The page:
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Brain Behav. Sep 2012; 2(5): 576–589.
Published online Jul 26, 2012. doi:  10.1002/brb3.76
PMCID: PMC3489810
Sensitivity, specificity, and predictive power of the “Brief Risk-resilience Index for SCreening,” a brief pan-diagnostic web screen for emotional health
Leanne M Williams,1,2 Nicholas J Cooper,3,4 Stephen R Wisniewski,5 Justine M Gatt,2 Stephen H Koslow,1 Jayashri Kulkarni,6 Savannah DeVarney,3 Evian Gordon,2,3 and Augustus John Rush6
1BRAINnet Foundation, 71 Stephenson Street, Suite 400, San Francisco, California, 94105
2University of Sydney Medical School and Westmead Millennium Institute, Sydney, New South Wales, 2145, Australia
3Brain Resource, Level 12, 235 Jones Street, Ultimo, Sydney, 2007, Australia
4Brain Resource, 1000 Sansome Street, San Francisco, California, 94111
5Department of Epidemiology, University of Pittsburgh, 127 Parran Hall, Pittsburgh, Pennsylvania, 15261
6Duke-NUS Graduate Medical School Singapore, 8 College Road, Singapore, 169857
Leanne M. Williams, Westmead Hospital, University of Sydney Medical School, Sydney, NSW 2145, Australia. Tel: +61 2 9845 8195; Fax: +61 2 9845 8190; E-mail: lea.williams/at/
Funding Information This research received no specific grant from any funding agency in the public, commercial, or not for profit sectors. It was supported in part by grants DP0773994 and LP0883621 from the Australian Research Council. Brain Resource was the industry partner on LP0883621.
Received September 14, 2011; Revised May 2, 2012; Accepted May 16, 2012.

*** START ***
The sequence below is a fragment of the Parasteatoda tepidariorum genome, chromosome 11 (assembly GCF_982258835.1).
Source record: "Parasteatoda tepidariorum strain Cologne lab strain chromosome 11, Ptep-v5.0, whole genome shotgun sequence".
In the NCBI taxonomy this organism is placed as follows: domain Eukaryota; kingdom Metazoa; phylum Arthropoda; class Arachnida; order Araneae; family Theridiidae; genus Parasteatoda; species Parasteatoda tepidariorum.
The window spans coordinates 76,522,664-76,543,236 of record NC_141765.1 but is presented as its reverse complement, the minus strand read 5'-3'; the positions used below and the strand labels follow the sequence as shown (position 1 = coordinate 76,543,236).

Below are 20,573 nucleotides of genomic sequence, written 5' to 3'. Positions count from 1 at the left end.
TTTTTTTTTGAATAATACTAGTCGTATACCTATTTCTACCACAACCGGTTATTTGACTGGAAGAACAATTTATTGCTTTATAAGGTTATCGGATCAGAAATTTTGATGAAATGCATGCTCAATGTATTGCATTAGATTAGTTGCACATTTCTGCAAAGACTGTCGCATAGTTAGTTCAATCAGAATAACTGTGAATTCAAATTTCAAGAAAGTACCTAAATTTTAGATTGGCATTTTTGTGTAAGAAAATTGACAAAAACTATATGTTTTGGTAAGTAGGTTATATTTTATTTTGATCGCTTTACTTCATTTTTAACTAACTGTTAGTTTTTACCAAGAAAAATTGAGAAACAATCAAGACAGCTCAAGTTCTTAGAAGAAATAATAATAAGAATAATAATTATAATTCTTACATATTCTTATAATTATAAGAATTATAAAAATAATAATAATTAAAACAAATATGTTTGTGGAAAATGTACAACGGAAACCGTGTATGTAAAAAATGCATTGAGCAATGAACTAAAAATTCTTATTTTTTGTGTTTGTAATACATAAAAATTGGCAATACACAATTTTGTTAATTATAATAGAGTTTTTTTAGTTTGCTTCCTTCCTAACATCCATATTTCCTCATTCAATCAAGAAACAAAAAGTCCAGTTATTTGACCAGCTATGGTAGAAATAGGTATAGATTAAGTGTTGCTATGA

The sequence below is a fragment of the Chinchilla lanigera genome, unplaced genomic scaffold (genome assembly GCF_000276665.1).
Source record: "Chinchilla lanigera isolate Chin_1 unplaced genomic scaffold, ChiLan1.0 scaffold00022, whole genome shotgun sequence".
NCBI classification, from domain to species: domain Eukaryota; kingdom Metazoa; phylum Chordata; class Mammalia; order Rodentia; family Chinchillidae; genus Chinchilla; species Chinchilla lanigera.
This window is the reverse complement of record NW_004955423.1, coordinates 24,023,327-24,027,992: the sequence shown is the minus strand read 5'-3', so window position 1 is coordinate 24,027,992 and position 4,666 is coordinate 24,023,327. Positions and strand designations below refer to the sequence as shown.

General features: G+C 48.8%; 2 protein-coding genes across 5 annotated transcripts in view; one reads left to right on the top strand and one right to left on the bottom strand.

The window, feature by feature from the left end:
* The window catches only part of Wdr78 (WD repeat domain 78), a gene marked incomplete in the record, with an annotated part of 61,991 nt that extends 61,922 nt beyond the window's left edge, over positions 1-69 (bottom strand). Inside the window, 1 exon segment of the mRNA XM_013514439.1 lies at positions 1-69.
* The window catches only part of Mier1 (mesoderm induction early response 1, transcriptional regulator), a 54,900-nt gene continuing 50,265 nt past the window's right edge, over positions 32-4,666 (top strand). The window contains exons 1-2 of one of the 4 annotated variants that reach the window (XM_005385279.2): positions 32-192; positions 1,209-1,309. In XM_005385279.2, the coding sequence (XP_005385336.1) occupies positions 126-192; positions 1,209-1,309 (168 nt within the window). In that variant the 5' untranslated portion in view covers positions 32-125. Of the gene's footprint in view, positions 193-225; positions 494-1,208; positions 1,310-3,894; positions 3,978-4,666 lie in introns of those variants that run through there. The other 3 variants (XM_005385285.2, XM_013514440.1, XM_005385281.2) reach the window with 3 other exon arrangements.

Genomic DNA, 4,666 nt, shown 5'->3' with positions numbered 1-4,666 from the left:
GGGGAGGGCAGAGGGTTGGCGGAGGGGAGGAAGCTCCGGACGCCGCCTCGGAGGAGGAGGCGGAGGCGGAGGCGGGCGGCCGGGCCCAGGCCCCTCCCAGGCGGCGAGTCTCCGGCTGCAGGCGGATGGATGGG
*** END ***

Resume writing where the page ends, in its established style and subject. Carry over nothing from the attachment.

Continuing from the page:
Few standardized tools are available for time-efficient screening of emotional health status across diagnostic categories, especially in primary care. We evaluated the 45-question Brief Risk-resilience Index for SCreening (BRISC) and the 15-question mini-BRISC in identifying poor emotional health and coping capacity across a range of diagnostic groups – compared with a detailed clinical assessment – in a large sample of adult outpatients. Participants 18–60 years of age (n = 1079) recruited from 12 medical research and clinical sites completed the computerized assessments. Three index scores were derived from the full BRISC and the mini-BRISC: one for risk (negativity–positivity bias) and two for coping (resilience and social capacity). Summed answers were converted to standardized z-scores. BRISC scores were compared with detailed health assessment and diagnostic interview (for current psychiatric, psychological, and neurological conditions) by clinicians at each site according to diagnostic criteria. Clinicians were blinded to BRISC scores. Clinical assessment stratified participants as having “clinical” (n = 435) or “healthy” (n = 644) diagnostic status. Receiver operating characteristic analyses showed that a z-score threshold of −1.57 on the full BRISC index of emotional health provided an optimal classification of “clinical” versus “healthy” status (sensitivity: 81.2%, specificity: 92.7%, positive predictive power: 80.2%, and negative predictive power: 93.1%). Comparable findings were revealed for the mini-BRISC. Negativity–positivity bias index scores contributed the most to prediction. The negativity–positivity index of emotional health was most sensitive to classifying major depressive disorder (100%), posttraumatic stress disorder (95.8%), and panic disorder (88.7%). The BRISC and mini-BRISC both offer a brief, clinically useful screen to identify individuals at risk of disorders characterized by poor emotion regulation, from those with good emotional health and coping.
Keywords: Depression and anxiety, emotional well-being, Internet, mental health screen, risk and resilience, sensitivity and specificity
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